The reason for all the smoke and mirror games is because of the abundance of service providers. Unfortunately, most of them are new and shady and not likely to make it past tomorrow; and consumers are only marginally aware of the conundrum in the industry. The more seasoned professionals have been searching for more and more ways to separate themselves from the lesser experienced masses. Prices have dipped and most seasoned photographers have closed up shop because every Joe is an alleged photographer now because he has a camera. An over abundance of suppliers make prices drop and a once elitist field dominated by only a few is up for grabs by anyone with enough talent and staying power to last thru this over supply.
Photographers with decades of experience have a tough time sustaining their businesses because every kid with a camera is undervaluing the service due to an ignorance of not understanding the work and expense involved; a mistake realized all too late to counter. Yet, they wonder why they have thousands of dollars of equipment and still can’t make it as a photographer. Even the so-called pros are now teaching photography and lighting workshops under the guise of helping others. Why? because photography alone doesn’t pay anymore; not without a hook or a niche. You have to be damn good and have a totally underserved market to make it. Those guys that are making six digits or more a year taking pictures aren’t doing it by taking pictures alone. NO! They’re selling DVDs and doing workshops in multiple cities. Heck, I'm organizing a workshop or two myself. But I’m not gonna say it’s only because I want to share my knowledge; that too. It’s because there are thousands of people out there who could use what I know and there is money to be had by my doing it. Like anything else, it’s a business opportunity that happens to involve something I love doing.
Aside from the qualitative ignorance and degradation the industry has suffered in recent years, there is the persistent notion that anyone can do it. While improvements in technology has made taking a picture without thinking easier, it has done little to improve overall quality. There is still a matter of composition, color, symbology, line and form, light and shadow; only a true photographer can adapt to changing environments and produce great results consistently throughout different and often unexpected scenarios. I can teach you how to use a camera but that will never make you an artist if you don’t have it in you.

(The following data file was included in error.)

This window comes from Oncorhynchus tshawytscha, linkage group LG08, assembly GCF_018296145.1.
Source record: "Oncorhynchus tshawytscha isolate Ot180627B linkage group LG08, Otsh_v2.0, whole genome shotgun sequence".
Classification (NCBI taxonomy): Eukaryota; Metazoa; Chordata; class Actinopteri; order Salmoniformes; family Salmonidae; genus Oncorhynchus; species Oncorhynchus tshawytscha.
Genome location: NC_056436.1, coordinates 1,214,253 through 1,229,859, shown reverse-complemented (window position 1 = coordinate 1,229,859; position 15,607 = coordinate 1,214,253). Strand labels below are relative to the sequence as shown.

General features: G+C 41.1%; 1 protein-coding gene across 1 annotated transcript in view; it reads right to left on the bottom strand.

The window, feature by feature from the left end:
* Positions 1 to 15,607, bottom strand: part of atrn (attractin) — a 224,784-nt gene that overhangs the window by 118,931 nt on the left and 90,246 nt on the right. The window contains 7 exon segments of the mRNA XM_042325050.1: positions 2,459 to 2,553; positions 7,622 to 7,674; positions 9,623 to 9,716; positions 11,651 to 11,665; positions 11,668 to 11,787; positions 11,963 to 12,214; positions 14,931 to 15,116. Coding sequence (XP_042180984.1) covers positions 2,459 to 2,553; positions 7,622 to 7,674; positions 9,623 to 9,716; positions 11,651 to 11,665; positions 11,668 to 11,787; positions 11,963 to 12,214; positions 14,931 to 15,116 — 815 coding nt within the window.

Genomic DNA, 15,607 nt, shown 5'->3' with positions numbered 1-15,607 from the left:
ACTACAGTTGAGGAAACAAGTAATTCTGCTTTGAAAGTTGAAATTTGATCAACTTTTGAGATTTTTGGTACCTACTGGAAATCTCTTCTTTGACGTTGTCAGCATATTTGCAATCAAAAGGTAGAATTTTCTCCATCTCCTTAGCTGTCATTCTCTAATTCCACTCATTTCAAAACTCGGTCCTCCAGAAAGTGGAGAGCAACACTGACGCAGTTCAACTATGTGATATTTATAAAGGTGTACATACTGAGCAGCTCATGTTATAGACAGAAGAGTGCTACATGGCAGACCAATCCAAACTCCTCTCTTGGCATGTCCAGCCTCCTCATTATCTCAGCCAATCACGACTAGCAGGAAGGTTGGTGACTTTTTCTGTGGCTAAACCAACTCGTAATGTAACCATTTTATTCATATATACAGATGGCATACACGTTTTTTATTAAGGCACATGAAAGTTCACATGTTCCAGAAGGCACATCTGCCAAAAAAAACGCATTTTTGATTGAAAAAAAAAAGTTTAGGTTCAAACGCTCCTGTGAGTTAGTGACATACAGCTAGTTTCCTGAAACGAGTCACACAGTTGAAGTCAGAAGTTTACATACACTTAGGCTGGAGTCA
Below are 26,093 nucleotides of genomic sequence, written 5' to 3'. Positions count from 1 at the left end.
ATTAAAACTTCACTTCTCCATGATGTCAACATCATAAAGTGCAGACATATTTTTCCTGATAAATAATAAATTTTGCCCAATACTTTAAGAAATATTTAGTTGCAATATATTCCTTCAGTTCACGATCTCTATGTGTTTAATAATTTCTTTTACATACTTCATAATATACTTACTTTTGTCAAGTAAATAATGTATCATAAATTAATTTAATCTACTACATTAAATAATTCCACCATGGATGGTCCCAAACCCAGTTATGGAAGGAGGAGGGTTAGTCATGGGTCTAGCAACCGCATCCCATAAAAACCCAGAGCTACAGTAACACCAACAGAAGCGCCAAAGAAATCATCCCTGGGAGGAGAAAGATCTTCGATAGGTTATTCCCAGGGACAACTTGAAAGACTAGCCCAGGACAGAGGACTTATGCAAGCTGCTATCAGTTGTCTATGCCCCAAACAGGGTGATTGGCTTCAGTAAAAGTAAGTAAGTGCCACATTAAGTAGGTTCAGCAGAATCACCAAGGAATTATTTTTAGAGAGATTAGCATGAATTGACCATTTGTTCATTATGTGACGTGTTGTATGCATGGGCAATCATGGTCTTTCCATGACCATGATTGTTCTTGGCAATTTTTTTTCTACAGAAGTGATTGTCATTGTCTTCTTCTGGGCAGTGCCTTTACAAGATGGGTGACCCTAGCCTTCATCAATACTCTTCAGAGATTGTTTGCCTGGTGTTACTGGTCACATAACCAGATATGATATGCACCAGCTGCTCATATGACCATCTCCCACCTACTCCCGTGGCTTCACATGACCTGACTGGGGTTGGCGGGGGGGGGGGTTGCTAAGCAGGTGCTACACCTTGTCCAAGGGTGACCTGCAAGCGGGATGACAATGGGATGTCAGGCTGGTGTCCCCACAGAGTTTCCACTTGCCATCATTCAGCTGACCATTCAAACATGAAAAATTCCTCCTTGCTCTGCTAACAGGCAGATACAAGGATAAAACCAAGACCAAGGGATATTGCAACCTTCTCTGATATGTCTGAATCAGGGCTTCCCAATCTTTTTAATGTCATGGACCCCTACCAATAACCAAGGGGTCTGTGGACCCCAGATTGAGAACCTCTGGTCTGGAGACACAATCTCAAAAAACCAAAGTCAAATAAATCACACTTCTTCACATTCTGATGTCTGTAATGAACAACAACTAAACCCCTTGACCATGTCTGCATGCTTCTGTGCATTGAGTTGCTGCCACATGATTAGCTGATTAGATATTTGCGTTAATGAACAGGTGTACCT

Anyone who has done this for awhile will also tell you being a photographer is about 20% photography and 80% business. You will spend more time marketing, selling, processing, editing, permitting, copyrighting, registering, insuring, scheduling, paying taxes, renewing business licenses and permits, casting and booking than you will actually photographing. If you disagree then you’re clearly not a photographer, professional, certified or otherwise. You’re just a Joe with a camera. You’re a poser (pun intended).
I encourage you to get informed about photography as a consumer and a potentially practicing photographer. You will at some point in your life have your picture taken or take someone else’s picture for fun or business. But more to the point, this is a free enterprise system we live in. Photography is more transparent than most industries. Keep putting out your best work, find someone who will pay you for it and stop being so caught up in the status and the symbolism of title. Let your work speak to your competence.